University seals, logos, coats of arms, and policies rest on such principles as truth, freedom, honor code, transparency, and ethics. Do their investments in the financial crisis of 2007-09 conform with those ideals?
A flood of books, articles, statements, and comments on the causes and consequences of the financial crisis fills bookstores, the media (television, radio, print), the blogosphere, oficial testimony, and academic conferences. The culprits include federal and state regulatory agencies, the Federal Reserve Board, unqualified home buyers, mortgage brokers, wall street financiers, and professors of economics and finance who laid the intellectual foundation with theories based on rational man, the efficient market hypothesis, self-regulating markets, value at risk models, monetary policy, and so forth (although few professors have yet to say “mea culpa”). To-date, little attention has been given to the investment behavior of managers of university endowments.
The Ivies (including Stanford) outperformed the general market over the past 10-20 years by a considerable amount, building up large endowments. These funds enabled rapid expansion of facilities and faculty, and generous aid for students. Books and articles were written about the “Yale model,” largely copied by Harvard, Dartmouth, Princeton, Stanford, and others. The investment strategy paid off until 2007, until it backfired with a vengeance in 2008-09. Endowment returns plunged billions of dollars, forcing cancellation of building projects, staff layoffs, faculty buyouts, and the need to sell bonds to raise cash for operating budgets or contingencies.
Harvard University Financial Report 2009 is 48 pages long. It sets out investment returns for the 1, 5, 10, and 20 years. Its fiscal 2009 performance was dreadful, taking severe losses in private equity, special situation funds, interest rate exchange agreements, and real assets (property, commodities, etc.). Investment assets are divided into three levels of pricing: (1) active markets, (2) inactive markets but assets can be priced directly or indirectly, and (3) prices based on inputs that are unobservable. (The latter rests on what managers of private equity and commodity funds tell the university, not on the university management company’s independent evaluation.) Of the total value of investment assets on July 1, 2008, nearly two-thirds was in level 3, calling into question the real as opposed to overstated value of the endowment.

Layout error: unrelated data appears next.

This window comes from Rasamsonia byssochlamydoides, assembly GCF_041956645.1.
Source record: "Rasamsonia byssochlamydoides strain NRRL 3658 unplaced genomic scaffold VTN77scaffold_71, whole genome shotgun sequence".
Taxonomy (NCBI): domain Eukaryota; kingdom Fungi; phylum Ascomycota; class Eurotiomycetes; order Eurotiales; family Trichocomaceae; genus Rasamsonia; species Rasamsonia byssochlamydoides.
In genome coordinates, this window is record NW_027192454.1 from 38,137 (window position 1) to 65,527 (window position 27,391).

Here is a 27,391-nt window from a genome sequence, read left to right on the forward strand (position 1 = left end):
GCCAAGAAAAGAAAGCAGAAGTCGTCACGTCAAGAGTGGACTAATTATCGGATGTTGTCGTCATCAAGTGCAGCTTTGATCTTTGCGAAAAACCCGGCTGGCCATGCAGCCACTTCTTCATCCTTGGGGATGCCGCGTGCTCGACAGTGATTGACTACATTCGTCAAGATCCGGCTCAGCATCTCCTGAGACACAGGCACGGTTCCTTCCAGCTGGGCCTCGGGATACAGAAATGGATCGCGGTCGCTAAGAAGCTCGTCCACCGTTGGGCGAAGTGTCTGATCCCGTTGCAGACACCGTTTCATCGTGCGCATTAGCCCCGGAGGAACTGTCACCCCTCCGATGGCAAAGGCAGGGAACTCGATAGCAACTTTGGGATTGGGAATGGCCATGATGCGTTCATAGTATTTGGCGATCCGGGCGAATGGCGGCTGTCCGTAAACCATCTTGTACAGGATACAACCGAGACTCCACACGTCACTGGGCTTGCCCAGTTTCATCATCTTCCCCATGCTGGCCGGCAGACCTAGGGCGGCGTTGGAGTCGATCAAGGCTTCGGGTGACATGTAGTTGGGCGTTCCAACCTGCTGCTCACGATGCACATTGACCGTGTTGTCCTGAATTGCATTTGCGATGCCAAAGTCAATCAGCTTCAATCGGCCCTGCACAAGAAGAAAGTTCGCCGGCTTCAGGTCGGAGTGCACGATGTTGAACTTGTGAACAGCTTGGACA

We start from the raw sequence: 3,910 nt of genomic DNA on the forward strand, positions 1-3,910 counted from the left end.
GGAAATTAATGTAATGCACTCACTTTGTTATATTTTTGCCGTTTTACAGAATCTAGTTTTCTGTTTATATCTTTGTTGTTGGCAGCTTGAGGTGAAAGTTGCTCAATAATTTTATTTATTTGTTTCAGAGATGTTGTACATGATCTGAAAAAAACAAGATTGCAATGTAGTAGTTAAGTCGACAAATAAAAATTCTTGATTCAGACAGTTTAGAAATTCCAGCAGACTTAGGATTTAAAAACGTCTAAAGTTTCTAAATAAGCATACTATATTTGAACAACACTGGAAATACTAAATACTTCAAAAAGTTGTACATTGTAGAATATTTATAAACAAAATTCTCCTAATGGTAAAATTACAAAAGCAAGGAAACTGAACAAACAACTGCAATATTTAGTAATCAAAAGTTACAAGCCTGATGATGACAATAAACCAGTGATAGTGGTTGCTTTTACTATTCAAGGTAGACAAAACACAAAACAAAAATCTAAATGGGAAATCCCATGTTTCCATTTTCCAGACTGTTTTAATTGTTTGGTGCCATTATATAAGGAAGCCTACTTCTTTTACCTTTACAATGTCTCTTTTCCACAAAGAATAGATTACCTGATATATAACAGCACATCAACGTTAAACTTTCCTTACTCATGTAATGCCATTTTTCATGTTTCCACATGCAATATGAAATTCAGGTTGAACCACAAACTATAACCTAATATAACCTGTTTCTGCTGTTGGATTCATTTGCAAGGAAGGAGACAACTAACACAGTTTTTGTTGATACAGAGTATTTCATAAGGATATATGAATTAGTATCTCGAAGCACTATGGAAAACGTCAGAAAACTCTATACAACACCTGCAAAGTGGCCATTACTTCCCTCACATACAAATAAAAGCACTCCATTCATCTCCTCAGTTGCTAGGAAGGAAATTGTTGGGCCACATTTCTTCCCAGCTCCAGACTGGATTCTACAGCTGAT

The 2009 report from the Stanford Management Company that is available to the public on its website is exactly four page long, of which three pages consist of comparisons with benchmarks. Long-term policy targets include 35 percent real estate, private equity, and natural resources. The one year comparison (fiscal year 2009 vs. 2008) against benchmarks reveals massive losses in natural resources, real estate, and special situations.
Here’s the question for Harvard, Stanford, and other similarly managed university endowments: where are the details? Were any funds placed with Lehman Brothers, Goldman Sachs, and other miscreants? Did the endowments hold mortgage backed securities, other asset backed securities, credit default swaps, collateralized debt obligations, synthetic collateralized default obligations, and other obscure derivatives that were doomed to collapse? Were the trustees and other university officials responsible for overseeing the investment companies aggressive in asking tough questions or did they just go along with their reports, assuming good times would continue without interruption? Universities enforce a strict honor code among students, send out annual memos to faculty about proper use and misuse of licensed materials, and warn about plagiarism, among others. However, stakeholders of donors, faculty, and staff are not accorded symmetric treatment on the specifics of endowment managers.
Every year, TIAA/CREF, Vanguard, Merrill Lynch, and other firms that manage retirement funds distribute annual reports itemizing assets in their funds, along with purchases and sales of securities. These reports are required under government regulations. Shouldn’t university portfolios be subject to similar disclosure?
President Obama is seeking financial reform legislation that strengthens existing regulations and add new regulations to reduce the risk of a future meltdown of financial markets. If enacted, which seems increasingly likely, university endowment managers may no longer be able to place risky bets that bring outsized returns. The new investment landscape may require universities to accept less ambitious targets for expansion and program development. Perhaps universities can save several million dollars by replacing expensive management companies with index funds.